It is interesting to me how my view of this city has changed. I think on the last trip I was so busy and concerned with business, getting around, not getting lost, not getting screwed, our schedule and not being sick, that I did not get a chance to look around and enjoy what was here. It has also been interesting to listen to Marie compare the city to other parts of China.

The hotel was located on an “island” and was an area that frequently by foreigners. Going to our room I was surprised to see that it was only 5 stories high! So unusual for a hotel in China. It felt like everything in China was a high rise, so to be in such a short building was comforting. Walking around the area to look for food we discovered that this area has been preserved from the colonial days. The buildings were very western and there were cobblestone streets and sidewalks. It felt like a quiet neighborhood in France or England but with Chinese food and souvenirs.

Breakfast was in a corner “café” of stir fried noodles, then there was the late lunch at McD’s! Marie was enjoying the fact that she was around Americans and getting her fill of American food and my other companions were already moving on from the Chinese food. I ate on the streets.

The Chinese medicine market.

Look closely, those are dried seahorses.

Say "Beeeeeaads!"

Shop after shop of beads.

Inside the "Bead" mall.

Shops on the walk to the bead market.

Day 3 A Long Day

In the morning we met in the hotel lobby to start our day. Upon Marie’s arrival I noticed that her engagement ring was different from what I saw the night before so I commented. It would appear that the jade center stone (which was beautiful) had popped out! Ugh. For the next hour we searched her room and the hotel. I felt so bad for her. We never found the stone.

Giving Marie some space to breath, Kevin and I went ahead to do our business. Karen decided to stay behind today to go jogging and relax…at Starbucks! Which was right around the corner. This was her vacation to relax and do whatever she wanted. Her reports from her jog only made me jealous that I did not bring my tennis shoes and workout clothes so that I could do the same.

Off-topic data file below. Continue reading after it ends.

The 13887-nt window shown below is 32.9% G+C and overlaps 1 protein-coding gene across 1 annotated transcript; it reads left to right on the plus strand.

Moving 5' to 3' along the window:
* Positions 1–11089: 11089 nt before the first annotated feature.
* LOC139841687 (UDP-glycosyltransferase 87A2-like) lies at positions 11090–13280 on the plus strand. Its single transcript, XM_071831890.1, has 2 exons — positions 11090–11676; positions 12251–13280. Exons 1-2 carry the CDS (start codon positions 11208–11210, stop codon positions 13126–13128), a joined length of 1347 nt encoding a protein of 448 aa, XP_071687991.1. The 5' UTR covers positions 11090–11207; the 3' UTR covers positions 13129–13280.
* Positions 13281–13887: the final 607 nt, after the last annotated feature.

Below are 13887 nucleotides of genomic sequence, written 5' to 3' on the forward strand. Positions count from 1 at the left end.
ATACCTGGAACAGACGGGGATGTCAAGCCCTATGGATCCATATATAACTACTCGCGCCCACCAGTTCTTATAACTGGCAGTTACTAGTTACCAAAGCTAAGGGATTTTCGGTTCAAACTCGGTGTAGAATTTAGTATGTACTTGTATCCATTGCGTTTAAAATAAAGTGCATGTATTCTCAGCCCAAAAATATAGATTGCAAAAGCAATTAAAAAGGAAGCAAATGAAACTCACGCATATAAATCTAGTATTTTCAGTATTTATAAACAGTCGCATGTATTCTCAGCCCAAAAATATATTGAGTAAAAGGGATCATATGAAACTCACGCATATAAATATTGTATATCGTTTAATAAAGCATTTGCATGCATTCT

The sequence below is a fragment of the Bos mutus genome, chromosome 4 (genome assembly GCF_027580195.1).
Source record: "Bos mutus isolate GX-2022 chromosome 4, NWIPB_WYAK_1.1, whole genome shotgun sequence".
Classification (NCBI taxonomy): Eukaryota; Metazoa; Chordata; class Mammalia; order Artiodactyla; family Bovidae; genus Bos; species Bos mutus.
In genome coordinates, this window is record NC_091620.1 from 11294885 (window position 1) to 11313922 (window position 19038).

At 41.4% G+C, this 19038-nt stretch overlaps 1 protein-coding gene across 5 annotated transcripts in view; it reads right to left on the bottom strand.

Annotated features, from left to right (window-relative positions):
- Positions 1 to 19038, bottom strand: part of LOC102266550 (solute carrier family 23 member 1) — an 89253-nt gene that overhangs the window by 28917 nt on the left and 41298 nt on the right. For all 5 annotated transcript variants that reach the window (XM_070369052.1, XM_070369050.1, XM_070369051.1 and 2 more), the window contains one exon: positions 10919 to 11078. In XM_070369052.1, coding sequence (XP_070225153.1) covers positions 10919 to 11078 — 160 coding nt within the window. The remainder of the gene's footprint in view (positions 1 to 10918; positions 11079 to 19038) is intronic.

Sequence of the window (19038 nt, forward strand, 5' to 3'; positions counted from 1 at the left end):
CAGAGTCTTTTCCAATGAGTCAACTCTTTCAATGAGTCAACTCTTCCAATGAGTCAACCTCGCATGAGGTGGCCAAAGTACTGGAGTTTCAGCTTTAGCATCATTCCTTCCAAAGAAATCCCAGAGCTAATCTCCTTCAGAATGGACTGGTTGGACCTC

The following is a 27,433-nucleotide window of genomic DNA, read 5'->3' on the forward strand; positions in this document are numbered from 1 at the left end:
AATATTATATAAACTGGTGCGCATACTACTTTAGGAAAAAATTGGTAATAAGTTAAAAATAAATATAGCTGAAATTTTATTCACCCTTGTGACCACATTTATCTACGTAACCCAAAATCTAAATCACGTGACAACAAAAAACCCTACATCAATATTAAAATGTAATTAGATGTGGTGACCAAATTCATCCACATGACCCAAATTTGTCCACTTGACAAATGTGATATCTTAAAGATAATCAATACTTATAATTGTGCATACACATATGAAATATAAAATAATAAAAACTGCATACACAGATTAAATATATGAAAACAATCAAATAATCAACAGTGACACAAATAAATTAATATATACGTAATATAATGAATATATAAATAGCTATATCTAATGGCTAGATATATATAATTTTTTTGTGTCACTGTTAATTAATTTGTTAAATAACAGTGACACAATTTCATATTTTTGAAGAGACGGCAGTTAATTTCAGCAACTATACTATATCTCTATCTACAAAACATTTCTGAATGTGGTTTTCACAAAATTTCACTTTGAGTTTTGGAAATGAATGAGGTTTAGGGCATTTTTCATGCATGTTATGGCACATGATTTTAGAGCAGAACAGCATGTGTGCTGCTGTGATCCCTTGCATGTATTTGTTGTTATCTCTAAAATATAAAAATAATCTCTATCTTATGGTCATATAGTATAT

Asia is a bit of a peculiar place in that everywhere you go you have to pay in cash. No credit cards no checks. Even the plan tickets are paid in cash. So in an effort to not have to carry that much cash, Kevin had this great idea that we would go to a Chase Bank branch here in China to access our monies since we both had accounts there. That way we did not have to carry so much cash. Well. After 20 minutes of looking for a cab then a 20 minute ride, we arrived at the Chase “office” which …did not do over the counter transactions. The location was so far out and the traffic was starting to get heavy we decided to take the subway which appeared to be under the building…sort of.

The subway station, though under the building, was a block’s walk underground. All I could think about was that we would not make our rendezvous with Karen. One connection, two trains, 6 stops and 5 blocks later we finally arrived at our meeting point, half an hour late. I felt so bad. I chose Karen as a travel partner on this trip because I did not have to worry about her taking care of herself and occupying her own time. What I learned was that (though she is good about that) she was no different from the rest of us. She was not “alarmed” but funny little thoughts of “what might have happened” did go through her head. “did they get arrested, is someone in trouble…” I don’t know why but I take such delight in this thought. She is just like the rest of us!

Tonight we went to one of Marie’s favorite restaurants. It was Taiwanese style food. I did not see the difference but went with it. We ordered boiled chicken served at room temperature, something I had been wanting to try since the last trip. This was something my mother makes and it was to my understanding that it was very good in China. The first bite was fantastic, the second was raw. We sent it back. They NUKED it! So much for “room temperature”.

Liz Taylor died yesterday.

They actually make a holiday so that you can sweep your ancestors tombs.